How John kept this prophecy? He lived in the wilderness around the Jordan River, dressed in camel hair, and had a leather belt around his waist and his food was locusts and wild honey. He called the children of Israel to repentance for the coming of the Messiah was near. Finally, he pointed to Jesus and said, "Behold the Lamb of God who takes away the sin of the world" (John 1:29).
However, not everyone liked the call to repentance because they did not want to change their way of life. When John spoke against the tetrarch Herod and his immorality, Herod threw John in prison. As a faithful servant of God, he never thought of his own reward or glory, even in prison John pointed to Jesus. He sent his last disciples to Jesus with this question, Art thou he that should come, or should we look for another?
John knew the answer, that his work and his life had ended, but for the sake of his disciples, he pointed to Christ once again. And Jesus said that the messianic prophecies of the Old Testament were fulfilled in Him and also in John: "For this is he of whom it is written, Behold, I send my messenger before thy face, which shall prepare thy way before thee. Truly, I say: Among those born of women never rose a greater than John the Baptist: but he that is least in the kingdom of heaven is greater than he." Those last words of Jesus mean that John did not have the gospel in its fulness, for he died before the death and resurrection of Christ. In this we have the full revelation of the justice and mercy of God. As the author of Hebrews says God "in these last days has spoken unto us by his Son."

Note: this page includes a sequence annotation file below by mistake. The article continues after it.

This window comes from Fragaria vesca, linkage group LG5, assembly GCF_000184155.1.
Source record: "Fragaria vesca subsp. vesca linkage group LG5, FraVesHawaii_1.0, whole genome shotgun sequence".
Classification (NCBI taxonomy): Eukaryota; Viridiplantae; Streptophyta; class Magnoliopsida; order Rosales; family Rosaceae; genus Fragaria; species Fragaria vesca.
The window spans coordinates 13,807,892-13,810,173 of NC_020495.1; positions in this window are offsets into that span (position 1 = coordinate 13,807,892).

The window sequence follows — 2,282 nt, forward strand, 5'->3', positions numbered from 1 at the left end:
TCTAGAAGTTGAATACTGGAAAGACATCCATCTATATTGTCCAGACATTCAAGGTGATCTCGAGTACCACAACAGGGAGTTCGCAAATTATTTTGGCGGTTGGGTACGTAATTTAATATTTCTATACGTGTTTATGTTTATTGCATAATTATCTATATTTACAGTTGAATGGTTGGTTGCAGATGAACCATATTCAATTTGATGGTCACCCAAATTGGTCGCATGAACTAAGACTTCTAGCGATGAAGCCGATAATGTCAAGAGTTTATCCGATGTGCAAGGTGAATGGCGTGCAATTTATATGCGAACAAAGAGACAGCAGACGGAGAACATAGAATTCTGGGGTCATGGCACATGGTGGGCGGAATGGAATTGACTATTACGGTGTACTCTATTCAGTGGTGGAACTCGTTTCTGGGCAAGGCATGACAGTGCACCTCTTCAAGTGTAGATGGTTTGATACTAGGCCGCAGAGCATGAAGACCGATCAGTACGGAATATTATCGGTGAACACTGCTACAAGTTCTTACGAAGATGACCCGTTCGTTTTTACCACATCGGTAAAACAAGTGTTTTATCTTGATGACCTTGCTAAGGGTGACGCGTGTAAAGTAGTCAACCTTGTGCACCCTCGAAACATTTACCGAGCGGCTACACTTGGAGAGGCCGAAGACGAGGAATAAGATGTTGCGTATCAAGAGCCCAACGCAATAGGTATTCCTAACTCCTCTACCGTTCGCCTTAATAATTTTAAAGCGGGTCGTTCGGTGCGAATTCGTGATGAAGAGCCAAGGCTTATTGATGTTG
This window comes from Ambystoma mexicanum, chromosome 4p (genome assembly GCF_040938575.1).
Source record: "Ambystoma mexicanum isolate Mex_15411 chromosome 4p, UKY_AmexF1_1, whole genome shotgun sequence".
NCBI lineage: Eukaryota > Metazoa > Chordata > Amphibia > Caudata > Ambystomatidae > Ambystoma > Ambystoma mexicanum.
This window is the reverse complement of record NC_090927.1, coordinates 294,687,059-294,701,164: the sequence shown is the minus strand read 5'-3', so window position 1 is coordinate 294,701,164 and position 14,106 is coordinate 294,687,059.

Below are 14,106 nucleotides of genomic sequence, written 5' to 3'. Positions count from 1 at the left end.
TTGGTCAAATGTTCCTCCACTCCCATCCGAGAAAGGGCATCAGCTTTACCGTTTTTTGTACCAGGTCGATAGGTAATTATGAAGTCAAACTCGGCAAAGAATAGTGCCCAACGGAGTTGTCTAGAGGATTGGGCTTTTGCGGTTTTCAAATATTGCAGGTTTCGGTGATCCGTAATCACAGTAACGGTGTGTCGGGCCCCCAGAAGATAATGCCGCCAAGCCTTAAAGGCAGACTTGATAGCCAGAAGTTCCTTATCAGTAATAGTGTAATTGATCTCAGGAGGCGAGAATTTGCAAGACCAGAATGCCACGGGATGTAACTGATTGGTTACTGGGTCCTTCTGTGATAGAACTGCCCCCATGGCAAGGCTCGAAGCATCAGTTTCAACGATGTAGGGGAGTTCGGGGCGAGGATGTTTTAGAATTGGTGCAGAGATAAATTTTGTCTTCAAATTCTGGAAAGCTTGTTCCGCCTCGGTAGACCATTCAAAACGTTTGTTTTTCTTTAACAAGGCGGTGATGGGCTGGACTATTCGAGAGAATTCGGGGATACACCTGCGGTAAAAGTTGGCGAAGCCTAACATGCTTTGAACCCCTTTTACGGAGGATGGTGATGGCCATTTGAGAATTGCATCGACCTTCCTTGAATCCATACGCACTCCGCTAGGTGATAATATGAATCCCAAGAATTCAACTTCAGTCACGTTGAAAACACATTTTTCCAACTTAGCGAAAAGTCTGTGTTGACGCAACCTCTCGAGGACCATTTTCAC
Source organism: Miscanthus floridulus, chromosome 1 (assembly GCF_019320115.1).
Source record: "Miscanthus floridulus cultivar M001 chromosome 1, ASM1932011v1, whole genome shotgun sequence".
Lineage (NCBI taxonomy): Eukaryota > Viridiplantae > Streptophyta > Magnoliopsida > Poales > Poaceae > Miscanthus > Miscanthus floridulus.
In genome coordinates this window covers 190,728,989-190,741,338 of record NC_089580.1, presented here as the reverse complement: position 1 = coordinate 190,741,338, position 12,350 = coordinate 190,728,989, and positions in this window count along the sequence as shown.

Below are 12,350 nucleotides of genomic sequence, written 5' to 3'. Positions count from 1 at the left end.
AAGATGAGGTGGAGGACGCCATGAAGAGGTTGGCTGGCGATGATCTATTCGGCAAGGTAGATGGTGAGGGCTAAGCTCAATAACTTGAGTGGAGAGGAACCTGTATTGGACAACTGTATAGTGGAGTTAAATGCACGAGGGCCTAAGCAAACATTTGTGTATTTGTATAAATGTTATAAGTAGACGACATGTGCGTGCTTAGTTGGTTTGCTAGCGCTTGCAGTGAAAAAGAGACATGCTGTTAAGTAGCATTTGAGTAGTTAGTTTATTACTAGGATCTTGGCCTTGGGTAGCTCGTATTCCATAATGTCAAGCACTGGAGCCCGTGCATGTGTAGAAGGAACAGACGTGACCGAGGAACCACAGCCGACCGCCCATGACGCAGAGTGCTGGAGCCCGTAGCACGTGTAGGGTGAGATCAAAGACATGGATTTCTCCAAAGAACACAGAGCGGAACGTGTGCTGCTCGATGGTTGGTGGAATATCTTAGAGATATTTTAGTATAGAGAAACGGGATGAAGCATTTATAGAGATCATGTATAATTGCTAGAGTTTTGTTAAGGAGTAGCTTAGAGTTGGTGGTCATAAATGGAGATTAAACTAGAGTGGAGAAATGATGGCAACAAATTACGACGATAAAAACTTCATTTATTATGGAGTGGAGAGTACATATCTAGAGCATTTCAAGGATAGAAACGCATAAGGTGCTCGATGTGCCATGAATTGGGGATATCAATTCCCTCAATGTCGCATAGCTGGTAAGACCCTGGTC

Christ fulfilled all the prophecies of the Old Testament, and the apostles preached the gospel of Christ and wrote in the New Testament all we need to know to be saved. There will be no new revelations until the second coming of Christ. The holy law of God teaches us the need to repent and change our lives. In the gospel, the good news that Christ paid the price for our sins on the cross and His resurrection assures us of victory over death and the promise of eternal life.